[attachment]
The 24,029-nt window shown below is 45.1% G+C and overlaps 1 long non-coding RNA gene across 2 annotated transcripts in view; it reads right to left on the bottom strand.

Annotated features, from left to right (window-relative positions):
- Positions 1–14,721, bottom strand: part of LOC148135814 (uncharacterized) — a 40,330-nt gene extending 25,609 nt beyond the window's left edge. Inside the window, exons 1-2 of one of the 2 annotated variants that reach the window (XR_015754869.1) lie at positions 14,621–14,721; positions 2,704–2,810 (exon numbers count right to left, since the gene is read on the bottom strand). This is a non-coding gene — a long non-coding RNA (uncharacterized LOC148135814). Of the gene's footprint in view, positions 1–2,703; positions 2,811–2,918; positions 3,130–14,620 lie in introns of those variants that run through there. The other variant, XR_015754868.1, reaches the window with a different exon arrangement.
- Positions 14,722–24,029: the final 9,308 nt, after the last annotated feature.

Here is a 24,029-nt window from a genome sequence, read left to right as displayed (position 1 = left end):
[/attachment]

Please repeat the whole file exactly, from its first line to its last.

The 24,029-nt window shown below is 45.1% G+C and overlaps 1 long non-coding RNA gene across 2 annotated transcripts in view; it reads right to left on the bottom strand.

Annotated features, from left to right (window-relative positions):
- Positions 1–14,721, bottom strand: part of LOC148135814 (uncharacterized) — a 40,330-nt gene extending 25,609 nt beyond the window's left edge. Inside the window, exons 1-2 of one of the 2 annotated variants that reach the window (XR_015754869.1) lie at positions 14,621–14,721; positions 2,704–2,810 (exon numbers count right to left, since the gene is read on the bottom strand). This is a non-coding gene — a long non-coding RNA (uncharacterized LOC148135814). Of the gene's footprint in view, positions 1–2,703; positions 2,811–2,918; positions 3,130–14,620 lie in introns of those variants that run through there. The other variant, XR_015754868.1, reaches the window with a different exon arrangement.
- Positions 14,722–24,029: the final 9,308 nt, after the last annotated feature.

Here is a 24,029-nt window from a genome sequence, read left to right as displayed (position 1 = left end):